It’s always nice to see SciAm cover—or at least try to cover—CS/engineering topics in addition to their staples of physics, chemistry and biology. In this case, they raise an interesting point. With the rise of mobile, we’re no longer in control over which browser we use a lot of the time.
- On iOS devices, Apple permits only its own version of the WebKit browser engine. Technically other browsers besides Safari are allowed, but they must use Apple’s technology for actually rendering Web pages.
- Microsoft wants a similar approach on Windows RT, the version of Microsoft’s storied operating system for devices using low-power, mobile-friendly ARM processors.
- On Windows Phone 7, Internet Explorer is built in, but other browsers don’t get its privileges.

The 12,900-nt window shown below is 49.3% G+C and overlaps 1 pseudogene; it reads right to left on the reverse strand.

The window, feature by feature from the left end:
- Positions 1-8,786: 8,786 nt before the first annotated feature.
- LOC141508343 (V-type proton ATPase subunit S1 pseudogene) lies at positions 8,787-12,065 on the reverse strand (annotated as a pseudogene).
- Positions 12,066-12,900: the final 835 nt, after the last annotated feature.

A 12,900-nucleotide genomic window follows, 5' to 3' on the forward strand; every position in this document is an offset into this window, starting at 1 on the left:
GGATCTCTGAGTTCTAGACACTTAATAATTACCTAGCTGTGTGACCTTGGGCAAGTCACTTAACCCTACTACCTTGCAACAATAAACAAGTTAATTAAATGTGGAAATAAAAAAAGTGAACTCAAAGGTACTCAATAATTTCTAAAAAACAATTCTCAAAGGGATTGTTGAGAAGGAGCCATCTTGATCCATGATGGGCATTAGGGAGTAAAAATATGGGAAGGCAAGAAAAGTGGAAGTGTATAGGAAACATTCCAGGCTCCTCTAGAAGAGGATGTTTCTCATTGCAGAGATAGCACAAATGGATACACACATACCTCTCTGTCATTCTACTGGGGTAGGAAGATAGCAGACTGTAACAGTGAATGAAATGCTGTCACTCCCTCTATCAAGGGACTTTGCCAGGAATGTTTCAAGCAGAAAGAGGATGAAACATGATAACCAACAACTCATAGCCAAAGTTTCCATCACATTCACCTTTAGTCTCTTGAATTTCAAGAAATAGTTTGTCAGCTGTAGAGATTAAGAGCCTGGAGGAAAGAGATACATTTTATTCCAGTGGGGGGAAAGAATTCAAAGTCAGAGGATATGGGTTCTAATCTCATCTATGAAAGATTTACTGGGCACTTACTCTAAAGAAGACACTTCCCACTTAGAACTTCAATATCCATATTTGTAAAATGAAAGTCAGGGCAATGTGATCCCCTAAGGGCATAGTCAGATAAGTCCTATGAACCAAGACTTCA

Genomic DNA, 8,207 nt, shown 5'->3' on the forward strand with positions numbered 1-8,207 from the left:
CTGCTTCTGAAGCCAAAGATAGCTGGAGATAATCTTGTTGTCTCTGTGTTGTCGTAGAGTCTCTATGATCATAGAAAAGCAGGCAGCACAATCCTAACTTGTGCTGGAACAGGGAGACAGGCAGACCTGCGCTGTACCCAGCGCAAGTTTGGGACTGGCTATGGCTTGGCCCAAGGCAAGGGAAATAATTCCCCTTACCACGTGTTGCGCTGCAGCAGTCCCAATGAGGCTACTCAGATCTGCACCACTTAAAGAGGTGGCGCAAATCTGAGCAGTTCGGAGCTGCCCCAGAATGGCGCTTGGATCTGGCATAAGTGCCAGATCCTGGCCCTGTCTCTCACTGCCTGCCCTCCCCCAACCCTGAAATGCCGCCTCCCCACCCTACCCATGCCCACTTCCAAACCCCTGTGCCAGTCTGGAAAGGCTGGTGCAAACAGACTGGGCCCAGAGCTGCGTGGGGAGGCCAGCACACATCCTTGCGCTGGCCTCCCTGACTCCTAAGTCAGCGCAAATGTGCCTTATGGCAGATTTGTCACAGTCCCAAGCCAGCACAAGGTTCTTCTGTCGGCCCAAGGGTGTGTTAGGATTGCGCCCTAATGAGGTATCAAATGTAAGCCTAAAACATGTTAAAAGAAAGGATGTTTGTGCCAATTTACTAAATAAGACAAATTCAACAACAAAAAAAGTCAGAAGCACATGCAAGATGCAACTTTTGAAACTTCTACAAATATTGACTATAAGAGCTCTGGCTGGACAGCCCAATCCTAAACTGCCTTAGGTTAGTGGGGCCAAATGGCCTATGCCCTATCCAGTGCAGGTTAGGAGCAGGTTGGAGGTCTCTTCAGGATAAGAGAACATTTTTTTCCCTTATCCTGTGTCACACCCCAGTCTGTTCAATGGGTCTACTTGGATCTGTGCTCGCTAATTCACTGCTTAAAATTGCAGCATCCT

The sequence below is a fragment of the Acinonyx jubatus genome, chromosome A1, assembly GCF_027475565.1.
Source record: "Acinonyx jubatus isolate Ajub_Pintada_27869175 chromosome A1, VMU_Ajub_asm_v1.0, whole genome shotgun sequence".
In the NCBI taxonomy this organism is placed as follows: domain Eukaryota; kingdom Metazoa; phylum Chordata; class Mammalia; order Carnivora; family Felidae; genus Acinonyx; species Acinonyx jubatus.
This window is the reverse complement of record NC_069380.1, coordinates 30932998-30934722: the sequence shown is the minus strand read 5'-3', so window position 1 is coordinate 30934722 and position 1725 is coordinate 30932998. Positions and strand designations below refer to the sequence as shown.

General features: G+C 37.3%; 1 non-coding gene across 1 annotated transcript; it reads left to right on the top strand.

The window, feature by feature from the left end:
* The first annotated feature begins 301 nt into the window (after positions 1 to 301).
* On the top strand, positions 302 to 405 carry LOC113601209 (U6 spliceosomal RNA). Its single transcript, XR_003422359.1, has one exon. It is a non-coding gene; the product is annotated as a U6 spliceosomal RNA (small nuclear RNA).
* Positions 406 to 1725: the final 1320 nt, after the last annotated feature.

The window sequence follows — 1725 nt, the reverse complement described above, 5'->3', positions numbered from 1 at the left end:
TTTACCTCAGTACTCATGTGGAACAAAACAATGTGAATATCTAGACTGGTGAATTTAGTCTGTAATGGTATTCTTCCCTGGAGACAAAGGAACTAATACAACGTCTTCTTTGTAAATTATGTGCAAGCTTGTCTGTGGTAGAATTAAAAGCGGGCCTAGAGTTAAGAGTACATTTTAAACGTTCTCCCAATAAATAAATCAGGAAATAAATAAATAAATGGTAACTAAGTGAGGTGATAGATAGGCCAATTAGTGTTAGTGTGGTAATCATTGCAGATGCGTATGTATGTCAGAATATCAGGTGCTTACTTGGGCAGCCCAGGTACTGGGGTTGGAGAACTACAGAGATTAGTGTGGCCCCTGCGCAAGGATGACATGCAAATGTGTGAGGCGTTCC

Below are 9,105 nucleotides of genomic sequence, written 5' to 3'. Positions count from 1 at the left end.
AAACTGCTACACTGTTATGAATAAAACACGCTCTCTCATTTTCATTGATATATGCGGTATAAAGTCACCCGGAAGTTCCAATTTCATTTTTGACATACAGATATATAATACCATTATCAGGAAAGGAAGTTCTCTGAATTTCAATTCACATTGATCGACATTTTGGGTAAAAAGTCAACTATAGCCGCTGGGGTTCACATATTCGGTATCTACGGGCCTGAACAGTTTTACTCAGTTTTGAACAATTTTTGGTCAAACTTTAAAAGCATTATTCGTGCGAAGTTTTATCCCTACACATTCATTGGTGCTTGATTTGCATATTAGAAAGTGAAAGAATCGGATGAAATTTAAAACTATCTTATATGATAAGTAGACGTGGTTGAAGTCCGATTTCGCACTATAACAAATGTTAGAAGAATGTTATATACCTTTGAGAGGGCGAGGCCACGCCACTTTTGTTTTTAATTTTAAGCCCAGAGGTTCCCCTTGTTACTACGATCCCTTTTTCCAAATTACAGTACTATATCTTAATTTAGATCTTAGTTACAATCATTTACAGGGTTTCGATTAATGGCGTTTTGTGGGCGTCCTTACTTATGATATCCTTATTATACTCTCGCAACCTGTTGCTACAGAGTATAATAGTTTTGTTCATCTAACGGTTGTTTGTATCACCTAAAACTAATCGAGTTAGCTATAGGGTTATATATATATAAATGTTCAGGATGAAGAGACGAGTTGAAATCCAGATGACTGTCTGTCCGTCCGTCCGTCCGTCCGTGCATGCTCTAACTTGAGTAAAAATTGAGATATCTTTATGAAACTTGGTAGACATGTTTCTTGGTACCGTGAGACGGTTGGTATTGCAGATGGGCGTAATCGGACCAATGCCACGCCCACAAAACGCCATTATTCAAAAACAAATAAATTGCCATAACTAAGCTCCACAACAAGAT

- On Google’s Chrome OS, the browser is the operating system. Linux lurks beneath, but all the applications run on the browser, and that browser is Chrome.
- Mozilla’s Boot to Gecko (B2G) project takes a similar approach as Chrome OS, only for mobile phones. Mozilla naturally uses the Gecko browser engine that’s the foundation of Firefox.
Really, this somewhat misses the point. What’s actually going on is that as we shift to mobile devices, for whatever reason we seem to be giving up the notion of what a general purpose computer should be and the fact that some regulations are needed to defend users against monopolies.
This is really a smaller part of the war on general purpose computation. Though from the monopolist perspective, rather than the oppressive government perspective. Still, this isn’t going anywhere good any time soon.